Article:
In the early 1980s a Brazilian student of mine did a detailed social cost-benefit study of the pioneering ethanol program in Brazil, and found it was socially unprofitable, even at the relatively high oil price prevailing in the early 1980s. Not surprisingly the current moves to shift transport fuel towards ethanol in the US and the EU entail huge public subsidies. It is estimated that US subsidies to biofuel will be 42-55% of ethanol's cost of production.

These massive subsidies are being justified on environmental and geo-political grounds. As ethanol production itself requires more fossil fuels, there is an ongoing and inconclusive debate about the net effect of biofuel use on greenhouse emissions (J Taylor and P van Doren: "The Ethanol Boondoggle", Milken Institute Review, 2007). But they are a costly means to reduce carbon. The International Energy Agency estimates it would cost at least $250 to remove a ton of carbon from the atmosphere. Moreover, if the alternative solar-based theory of climate change comes to disprove the currently fashionable carbon-based theory, committing Western economies to these costs would be moot. Certainly India and China should have nothing to do with this ethanol bandwagon.

The geo-political argument - that ethanol is needed by the US and EU for energy independence from the politically odious regimes, which currently are their major suppliers of energy - is also questionable. First, the only way these regimes could affect the West's energy security is by raising the price of oil by restricting its supply. For, as pointed out in a previous column, oil is now a globally traded commodity like wheat, and a threat by Hugo Chavez to stop the supply of Venezuelan oil to the US is meaningless. For, like wheat, it is buyers, not sellers, of oil on the NYMEX who determine its ultimate destination. Secondly, as the US department of energy has estimated, the maximum amount of ethanol the US could produce by 2030 would meet only 6% of its transport fuel demand, with at best a marginal effect on world demand and thence the price of oil. Third, the fear that oil provides money for Islamist terrorism is questionable. As Taylor and Doren rightly emphasise, "terrorism is a relatively low-cost endeavor and oil revenues appear to be unnecessary to pay for it." If anything, it is the ill-conceived global "war on drugs", not oil, which has provided the means to fund the Taliban, and the narco-terrorists in the Andes.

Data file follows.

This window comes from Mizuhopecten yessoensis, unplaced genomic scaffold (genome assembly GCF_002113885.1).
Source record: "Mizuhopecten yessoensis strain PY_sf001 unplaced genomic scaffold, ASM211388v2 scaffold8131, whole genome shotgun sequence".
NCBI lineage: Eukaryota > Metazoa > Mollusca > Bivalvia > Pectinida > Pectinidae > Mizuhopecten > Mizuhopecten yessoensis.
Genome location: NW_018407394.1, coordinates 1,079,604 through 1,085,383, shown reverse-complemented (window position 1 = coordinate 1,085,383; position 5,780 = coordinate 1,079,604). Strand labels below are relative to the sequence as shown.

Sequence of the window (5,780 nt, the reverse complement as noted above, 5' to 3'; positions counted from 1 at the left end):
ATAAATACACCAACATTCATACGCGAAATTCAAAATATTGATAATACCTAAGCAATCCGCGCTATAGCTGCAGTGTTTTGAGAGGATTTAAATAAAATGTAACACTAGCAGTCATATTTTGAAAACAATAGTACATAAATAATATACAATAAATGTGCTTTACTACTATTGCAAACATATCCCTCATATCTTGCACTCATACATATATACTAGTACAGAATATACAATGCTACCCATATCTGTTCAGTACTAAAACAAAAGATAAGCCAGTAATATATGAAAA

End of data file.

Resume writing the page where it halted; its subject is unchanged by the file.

The IFPRI has estimated that, ceteris paribus, the planned biofuel expansion in the West will lead to a large increase in world prices of foodgrains and a general decrease in calorie consumption in the Third World. Sub-Saharan Africa will be hit the worst, with a projected fall of 8% in calorie availability by 2020. Given this assault on the world's poor, India has chosen the right path: First, by lowering tariffs on imports of foodgrains and thereby the price to net buyers of food; second, by expanding the area sown under GM crops, which will raise domestic production. But, for the Western "good and the great", their academic acolytes and the pop stars grandstanding to save Africa and to end poverty, this latest Western assault on the world's poor by their promotion of biofuels to replace food on the limited land in the world, can only evince contempt.